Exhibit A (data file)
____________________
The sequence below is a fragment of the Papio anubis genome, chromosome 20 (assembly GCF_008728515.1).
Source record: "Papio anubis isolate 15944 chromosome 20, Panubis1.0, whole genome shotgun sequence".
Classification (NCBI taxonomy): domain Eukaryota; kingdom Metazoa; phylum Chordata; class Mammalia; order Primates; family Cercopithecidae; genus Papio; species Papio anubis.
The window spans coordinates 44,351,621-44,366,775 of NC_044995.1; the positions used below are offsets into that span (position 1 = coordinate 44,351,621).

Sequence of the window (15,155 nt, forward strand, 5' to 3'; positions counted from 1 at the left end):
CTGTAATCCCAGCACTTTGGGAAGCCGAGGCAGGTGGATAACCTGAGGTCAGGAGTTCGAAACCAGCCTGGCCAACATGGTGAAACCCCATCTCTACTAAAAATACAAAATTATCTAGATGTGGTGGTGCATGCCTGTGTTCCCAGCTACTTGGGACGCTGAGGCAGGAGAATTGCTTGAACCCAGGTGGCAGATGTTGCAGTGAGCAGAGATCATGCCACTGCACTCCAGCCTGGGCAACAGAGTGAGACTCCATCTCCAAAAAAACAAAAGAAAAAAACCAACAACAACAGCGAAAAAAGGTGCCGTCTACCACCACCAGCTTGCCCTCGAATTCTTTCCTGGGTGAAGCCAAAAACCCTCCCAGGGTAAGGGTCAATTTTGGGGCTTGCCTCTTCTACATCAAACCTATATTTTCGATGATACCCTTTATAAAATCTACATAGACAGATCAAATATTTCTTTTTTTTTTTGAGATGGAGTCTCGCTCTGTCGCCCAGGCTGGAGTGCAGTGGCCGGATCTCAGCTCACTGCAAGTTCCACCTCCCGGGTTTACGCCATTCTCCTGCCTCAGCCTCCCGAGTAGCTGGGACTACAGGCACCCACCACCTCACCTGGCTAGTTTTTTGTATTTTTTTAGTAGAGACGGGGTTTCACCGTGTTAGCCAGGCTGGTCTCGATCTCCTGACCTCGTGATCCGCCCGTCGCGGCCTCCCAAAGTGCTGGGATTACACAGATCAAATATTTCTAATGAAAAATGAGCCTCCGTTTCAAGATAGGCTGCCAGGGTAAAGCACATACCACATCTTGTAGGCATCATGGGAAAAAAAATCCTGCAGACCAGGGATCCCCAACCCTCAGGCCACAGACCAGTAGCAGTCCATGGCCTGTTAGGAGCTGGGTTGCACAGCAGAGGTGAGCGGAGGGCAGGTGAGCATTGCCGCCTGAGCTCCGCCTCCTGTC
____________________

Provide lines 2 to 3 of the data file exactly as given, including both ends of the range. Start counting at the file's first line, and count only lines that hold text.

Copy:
Source record: "Papio anubis isolate 15944 chromosome 20, Panubis1.0, whole genome shotgun sequence".
Classification (NCBI taxonomy): domain Eukaryota; kingdom Metazoa; phylum Chordata; class Mammalia; order Primates; family Cercopithecidae; genus Papio; species Papio anubis.